Set for release later this month, Marching Church’s Telling It Like It Is - the follow-up to last year’s This World Is Not Enough - all but completes lead singer Elias Bender Rønnenfelt’s metamorphosis from an angst-ridden caterpillar to a soul-loving butterfly.
The album sees Elias team up with his Iceage bandmate Johan S. Weith, who adds an electric viola and guitar to a line-up which already boasts the rhythm section of the recently disbanded Lower - that's Kristian Emdal on bass and Anton Rothstein on drums - alongside Jakob Emil Lamdahl on trumpet and Hand of Dust’s Bo Høyer Hansen also on guitar.
Immaculately produced by Escho’s Nis Bysted and featuring a scattering of flutes, strings and saxophones, Telling It Like It Is stands tall as an incredibly grandiose, accomplished and ambitious affair that manages to numb the occasional growing pains that plagued This World Is Not Enough. We caught up with Elias to see if he really does tell it like it is.
Are you now prioritising Marching Church over Iceage, or do you see it purely as a side-project and as a means of experimenting with your sound?
I think both of these projects can co-exist without either of them having to be reduced to a mere “side-project". In a way, they have become a power to enable each other, as when one well is drained, the other will be there, filled to the brim with new waters. It’s fairly obvious, by now, that Marching Church has become a fully-fledged music group.
Your vocals certainly seem to be developing a lot - you even use a falsetto on “Lion’s Den” – but would you say that you’ve been specifically focusing a lot on expanding your vocal range or has it just been a natural evolution?
I never did any particular vocal training for the falsetto, I just discovered that I was able to do it. Having spent the last few years having to sing all the time probably did some improvement too. You live and you learn.
You’ve recently advertised on social media that you’ve been looking for work in New York, did you manage to find anything? And do you feel like being financially strained has had an effect - either postivie or negative - on your creativity as a songwriter?
I was hanging out in Detroit and, after missing my plane back, I hitched a ride to New York. Having an empty bank account and about five dollars cash to my name, I found myself in the somewhat desperate situation of having to conjure up some fast money. Luckily, New York is one of the better cities to hustle in. I don’t think financial instability really does a whole lot to my songwriting beside acting as major inconvenience.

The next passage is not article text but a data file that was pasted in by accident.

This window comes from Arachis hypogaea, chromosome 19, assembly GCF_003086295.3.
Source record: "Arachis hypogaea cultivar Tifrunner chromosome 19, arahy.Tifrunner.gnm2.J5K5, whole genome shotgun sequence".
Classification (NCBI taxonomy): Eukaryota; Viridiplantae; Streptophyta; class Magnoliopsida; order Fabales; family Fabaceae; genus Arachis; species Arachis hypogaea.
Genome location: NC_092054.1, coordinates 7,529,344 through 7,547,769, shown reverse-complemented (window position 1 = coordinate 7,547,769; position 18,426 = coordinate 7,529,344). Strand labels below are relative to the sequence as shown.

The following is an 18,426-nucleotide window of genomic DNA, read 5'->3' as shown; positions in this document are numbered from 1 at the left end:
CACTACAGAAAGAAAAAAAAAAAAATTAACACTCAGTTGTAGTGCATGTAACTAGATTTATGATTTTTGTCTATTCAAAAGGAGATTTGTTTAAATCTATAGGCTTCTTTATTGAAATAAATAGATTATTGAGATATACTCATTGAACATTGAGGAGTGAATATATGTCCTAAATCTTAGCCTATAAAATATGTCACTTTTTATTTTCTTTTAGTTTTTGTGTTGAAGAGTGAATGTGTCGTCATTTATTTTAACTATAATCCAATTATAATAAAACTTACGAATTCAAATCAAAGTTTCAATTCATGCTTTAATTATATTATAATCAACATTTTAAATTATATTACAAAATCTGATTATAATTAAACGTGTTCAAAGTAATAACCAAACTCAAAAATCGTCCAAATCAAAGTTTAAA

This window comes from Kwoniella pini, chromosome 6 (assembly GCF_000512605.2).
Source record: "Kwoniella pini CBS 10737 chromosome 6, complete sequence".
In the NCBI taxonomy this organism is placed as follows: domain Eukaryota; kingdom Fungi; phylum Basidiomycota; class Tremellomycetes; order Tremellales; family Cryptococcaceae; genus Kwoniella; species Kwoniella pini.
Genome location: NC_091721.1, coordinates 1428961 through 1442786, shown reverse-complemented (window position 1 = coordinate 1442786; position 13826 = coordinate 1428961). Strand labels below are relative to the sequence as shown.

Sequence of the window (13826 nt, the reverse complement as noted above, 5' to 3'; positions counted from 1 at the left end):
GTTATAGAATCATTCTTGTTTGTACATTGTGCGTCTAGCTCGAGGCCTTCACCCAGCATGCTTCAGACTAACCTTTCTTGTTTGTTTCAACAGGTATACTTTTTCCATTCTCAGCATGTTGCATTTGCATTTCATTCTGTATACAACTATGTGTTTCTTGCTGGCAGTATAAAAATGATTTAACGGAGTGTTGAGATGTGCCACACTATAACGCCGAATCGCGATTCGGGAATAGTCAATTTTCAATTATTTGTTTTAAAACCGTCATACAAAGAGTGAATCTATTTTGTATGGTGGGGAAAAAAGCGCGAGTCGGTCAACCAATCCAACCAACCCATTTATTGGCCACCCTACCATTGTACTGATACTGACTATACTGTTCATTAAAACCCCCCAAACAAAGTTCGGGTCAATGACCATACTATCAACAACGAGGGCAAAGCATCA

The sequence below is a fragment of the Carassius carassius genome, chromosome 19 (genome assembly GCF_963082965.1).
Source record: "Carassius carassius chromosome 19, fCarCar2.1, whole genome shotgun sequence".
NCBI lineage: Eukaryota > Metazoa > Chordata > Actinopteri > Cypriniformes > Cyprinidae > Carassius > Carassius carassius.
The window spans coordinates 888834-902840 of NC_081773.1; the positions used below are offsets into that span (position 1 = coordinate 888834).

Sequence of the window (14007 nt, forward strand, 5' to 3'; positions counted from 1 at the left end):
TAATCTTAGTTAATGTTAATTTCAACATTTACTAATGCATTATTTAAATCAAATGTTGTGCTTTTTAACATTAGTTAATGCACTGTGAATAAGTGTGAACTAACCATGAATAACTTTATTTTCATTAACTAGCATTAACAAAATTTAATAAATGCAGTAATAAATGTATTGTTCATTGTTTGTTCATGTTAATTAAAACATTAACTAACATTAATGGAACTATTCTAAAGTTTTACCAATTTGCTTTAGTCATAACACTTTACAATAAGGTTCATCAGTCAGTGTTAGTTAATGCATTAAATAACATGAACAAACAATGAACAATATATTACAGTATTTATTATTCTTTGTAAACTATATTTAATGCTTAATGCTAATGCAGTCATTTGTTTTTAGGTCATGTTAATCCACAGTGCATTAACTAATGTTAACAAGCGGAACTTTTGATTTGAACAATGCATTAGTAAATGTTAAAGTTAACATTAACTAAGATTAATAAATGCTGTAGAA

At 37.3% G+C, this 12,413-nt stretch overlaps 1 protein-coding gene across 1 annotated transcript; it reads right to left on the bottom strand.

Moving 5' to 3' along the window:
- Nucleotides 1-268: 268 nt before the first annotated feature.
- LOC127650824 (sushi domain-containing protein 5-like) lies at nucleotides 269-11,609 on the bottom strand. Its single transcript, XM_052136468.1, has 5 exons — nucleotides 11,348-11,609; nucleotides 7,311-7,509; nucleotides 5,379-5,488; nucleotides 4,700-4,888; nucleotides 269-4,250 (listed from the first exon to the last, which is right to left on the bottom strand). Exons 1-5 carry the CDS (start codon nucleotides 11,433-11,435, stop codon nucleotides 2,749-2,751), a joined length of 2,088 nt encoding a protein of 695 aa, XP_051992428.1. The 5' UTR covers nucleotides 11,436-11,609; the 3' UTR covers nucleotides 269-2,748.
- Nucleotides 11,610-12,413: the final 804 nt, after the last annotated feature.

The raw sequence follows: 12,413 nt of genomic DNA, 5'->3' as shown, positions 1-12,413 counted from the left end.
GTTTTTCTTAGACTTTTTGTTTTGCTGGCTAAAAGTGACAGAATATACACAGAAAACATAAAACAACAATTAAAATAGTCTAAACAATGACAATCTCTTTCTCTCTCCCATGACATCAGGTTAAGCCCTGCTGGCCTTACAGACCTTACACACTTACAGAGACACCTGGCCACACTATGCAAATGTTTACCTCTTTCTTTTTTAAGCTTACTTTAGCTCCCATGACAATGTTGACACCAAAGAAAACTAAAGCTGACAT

What was the idea behind the back-to-basics artwork for Telling It Like It Is?
Well, it’s basically just my mug acting as a figurehead for the album and it was shot in this old gay discotheque in Copenhagen.
And is the album’s title as tongue-in-cheek as it seems or is it a serious statement of intent?
I think the blunt and impartial nature of the title goes well with how the album comes across as a whole. Yet, it is without regard to the album having a fair amount of political content. To be perfectly honest, I liked how having that caption underneath my face on the album cover creates a feeling of a certain obnoxious unlikabilty, while at the same time being sort of bold and difficult to ignore.
You mainly played songs from this album during your last visit to the UK earlier this year, suggesting that they were written a while ago. Have you already started working on your next project?
There are certainly ideas in the making, but I think it’s best to let people wait and see.
You’re coming back to the UK soon in support of the album’s release, but you once said that you don’t find touring very inspiring - is this still the case?
While I have a genuine need and love for playing concerts, the logistics surrounding tours can sometimes get exhausting and debilitating. In the end, however taxing it is on body and mind, it is a very fulfilling pursuit. That being said, the delirious vacuum you enter on longer journeys, combined with a general lack of privacy, makes it nearly impossible to get the focus required for writing anything that resembles a finished piece of work.